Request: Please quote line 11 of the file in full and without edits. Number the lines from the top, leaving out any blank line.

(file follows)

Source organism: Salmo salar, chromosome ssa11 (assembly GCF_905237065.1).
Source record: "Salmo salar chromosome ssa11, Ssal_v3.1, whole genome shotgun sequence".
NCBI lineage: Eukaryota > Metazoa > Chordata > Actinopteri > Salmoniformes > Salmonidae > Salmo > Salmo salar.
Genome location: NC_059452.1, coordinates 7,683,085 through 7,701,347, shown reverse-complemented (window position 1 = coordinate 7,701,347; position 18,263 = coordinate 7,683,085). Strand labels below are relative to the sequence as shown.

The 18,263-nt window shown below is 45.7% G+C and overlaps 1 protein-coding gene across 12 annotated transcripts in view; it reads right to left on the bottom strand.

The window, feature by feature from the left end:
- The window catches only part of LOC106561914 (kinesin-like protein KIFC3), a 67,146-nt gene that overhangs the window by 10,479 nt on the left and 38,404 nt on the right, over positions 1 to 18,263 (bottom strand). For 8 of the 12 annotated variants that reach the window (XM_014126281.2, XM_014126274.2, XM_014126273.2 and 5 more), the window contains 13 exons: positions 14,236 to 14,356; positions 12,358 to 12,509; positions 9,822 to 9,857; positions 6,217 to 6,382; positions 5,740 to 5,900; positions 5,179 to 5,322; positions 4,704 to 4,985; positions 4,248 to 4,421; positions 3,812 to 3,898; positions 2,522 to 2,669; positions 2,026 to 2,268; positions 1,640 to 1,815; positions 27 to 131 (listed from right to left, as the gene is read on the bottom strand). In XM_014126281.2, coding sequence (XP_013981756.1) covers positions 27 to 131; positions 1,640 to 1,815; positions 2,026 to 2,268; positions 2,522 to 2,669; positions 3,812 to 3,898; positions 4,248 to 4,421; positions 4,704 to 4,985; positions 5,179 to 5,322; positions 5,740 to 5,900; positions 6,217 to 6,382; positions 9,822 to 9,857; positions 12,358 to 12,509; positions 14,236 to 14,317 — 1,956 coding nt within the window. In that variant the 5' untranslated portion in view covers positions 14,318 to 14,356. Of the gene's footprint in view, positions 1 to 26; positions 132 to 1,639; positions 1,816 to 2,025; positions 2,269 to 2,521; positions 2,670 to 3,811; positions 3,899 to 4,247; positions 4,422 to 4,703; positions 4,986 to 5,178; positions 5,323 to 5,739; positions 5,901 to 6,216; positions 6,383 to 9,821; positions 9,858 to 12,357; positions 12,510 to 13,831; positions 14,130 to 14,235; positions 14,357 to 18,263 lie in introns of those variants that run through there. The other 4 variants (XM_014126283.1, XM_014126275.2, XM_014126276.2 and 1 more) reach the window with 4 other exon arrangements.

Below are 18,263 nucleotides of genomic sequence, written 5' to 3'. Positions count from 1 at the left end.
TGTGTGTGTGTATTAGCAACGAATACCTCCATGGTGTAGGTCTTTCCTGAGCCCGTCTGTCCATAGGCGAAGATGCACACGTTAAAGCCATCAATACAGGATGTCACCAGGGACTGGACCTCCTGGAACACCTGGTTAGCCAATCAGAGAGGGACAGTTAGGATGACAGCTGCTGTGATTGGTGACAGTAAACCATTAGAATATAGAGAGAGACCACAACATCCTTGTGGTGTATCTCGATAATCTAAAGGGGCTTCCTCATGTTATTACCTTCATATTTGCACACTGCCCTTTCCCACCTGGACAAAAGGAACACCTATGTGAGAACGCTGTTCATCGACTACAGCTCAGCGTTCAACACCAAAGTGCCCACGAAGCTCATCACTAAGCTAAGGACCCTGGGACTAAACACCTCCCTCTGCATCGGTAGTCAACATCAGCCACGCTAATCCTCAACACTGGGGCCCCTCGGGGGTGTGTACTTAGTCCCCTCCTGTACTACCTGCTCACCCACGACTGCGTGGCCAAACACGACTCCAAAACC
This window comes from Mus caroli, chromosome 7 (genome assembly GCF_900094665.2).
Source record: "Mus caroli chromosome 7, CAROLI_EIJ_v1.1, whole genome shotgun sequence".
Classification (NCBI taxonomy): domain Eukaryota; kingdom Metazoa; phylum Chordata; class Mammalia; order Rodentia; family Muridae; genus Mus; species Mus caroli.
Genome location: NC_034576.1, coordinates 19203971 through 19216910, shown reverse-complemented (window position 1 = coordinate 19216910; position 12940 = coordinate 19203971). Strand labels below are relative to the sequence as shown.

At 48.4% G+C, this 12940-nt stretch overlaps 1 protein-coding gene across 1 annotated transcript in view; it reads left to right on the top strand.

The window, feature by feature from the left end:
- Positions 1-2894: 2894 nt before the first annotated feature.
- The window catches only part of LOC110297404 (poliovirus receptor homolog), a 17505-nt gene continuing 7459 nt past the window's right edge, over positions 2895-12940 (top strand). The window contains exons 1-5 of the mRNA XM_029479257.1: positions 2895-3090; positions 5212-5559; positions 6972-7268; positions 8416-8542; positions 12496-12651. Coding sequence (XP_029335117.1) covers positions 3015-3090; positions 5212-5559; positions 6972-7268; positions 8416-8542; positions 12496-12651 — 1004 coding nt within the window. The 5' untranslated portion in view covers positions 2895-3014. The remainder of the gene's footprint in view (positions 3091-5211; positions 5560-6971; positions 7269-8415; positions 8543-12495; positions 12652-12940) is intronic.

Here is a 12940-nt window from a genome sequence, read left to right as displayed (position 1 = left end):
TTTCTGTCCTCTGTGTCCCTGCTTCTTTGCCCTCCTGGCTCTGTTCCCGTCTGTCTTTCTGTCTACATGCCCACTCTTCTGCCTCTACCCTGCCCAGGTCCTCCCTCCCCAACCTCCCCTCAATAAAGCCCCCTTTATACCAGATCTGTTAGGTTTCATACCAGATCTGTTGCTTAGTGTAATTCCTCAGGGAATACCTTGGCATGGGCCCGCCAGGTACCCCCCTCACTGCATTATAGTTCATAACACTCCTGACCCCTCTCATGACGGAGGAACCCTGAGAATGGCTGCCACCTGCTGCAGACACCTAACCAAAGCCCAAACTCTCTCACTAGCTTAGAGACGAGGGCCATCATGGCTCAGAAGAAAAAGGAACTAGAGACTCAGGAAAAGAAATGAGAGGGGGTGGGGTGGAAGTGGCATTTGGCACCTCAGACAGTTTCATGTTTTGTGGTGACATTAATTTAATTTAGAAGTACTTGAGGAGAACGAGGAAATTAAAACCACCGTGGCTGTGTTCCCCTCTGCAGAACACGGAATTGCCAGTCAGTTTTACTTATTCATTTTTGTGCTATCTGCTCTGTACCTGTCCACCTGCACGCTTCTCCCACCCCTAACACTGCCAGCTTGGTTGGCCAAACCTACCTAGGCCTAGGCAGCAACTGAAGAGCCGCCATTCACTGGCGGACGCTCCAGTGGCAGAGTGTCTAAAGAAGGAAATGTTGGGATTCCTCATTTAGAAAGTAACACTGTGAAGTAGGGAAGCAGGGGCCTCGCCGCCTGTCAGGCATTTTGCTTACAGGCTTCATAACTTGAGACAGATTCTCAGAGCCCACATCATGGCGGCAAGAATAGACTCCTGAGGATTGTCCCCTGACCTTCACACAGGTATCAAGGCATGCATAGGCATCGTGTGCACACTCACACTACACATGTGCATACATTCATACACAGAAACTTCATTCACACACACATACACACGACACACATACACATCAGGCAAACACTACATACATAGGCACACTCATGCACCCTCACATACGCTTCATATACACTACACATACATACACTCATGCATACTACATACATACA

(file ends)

Source record: "Mus caroli chromosome 7, CAROLI_EIJ_v1.1, whole genome shotgun sequence".